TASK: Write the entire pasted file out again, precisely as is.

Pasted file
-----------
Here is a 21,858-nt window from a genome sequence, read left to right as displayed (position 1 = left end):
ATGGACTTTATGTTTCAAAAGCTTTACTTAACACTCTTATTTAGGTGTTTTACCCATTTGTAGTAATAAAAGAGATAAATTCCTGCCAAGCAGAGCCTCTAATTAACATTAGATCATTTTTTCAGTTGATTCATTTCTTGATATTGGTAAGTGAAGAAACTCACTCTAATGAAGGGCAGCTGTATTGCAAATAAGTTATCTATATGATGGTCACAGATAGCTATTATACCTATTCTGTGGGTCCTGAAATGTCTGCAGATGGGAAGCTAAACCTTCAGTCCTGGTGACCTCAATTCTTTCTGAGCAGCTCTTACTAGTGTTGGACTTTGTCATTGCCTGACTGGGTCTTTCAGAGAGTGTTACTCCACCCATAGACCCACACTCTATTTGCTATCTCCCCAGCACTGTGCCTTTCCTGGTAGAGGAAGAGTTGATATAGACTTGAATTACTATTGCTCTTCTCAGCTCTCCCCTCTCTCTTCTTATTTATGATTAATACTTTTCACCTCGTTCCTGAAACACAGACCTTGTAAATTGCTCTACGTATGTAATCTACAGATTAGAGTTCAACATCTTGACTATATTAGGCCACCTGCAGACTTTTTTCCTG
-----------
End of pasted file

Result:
Here is a 21,858-nt window from a genome sequence, read left to right as displayed (position 1 = left end):
ATGGACTTTATGTTTCAAAAGCTTTACTTAACACTCTTATTTAGGTGTTTTACCCATTTGTAGTAATAAAAGAGATAAATTCCTGCCAAGCAGAGCCTCTAATTAACATTAGATCATTTTTTCAGTTGATTCATTTCTTGATATTGGTAAGTGAAGAAACTCACTCTAATGAAGGGCAGCTGTATTGCAAATAAGTTATCTATATGATGGTCACAGATAGCTATTATACCTATTCTGTGGGTCCTGAAATGTCTGCAGATGGGAAGCTAAACCTTCAGTCCTGGTGACCTCAATTCTTTCTGAGCAGCTCTTACTAGTGTTGGACTTTGTCATTGCCTGACTGGGTCTTTCAGAGAGTGTTACTCCACCCATAGACCCACACTCTATTTGCTATCTCCCCAGCACTGTGCCTTTCCTGGTAGAGGAAGAGTTGATATAGACTTGAATTACTATTGCTCTTCTCAGCTCTCCCCTCTCTCTTCTTATTTATGATTAATACTTTTCACCTCGTTCCTGAAACACAGACCTTGTAAATTGCTCTACGTATGTAATCTACAGATTAGAGTTCAACATCTTGACTATATTAGGCCACCTGCAGACTTTTTTCCTG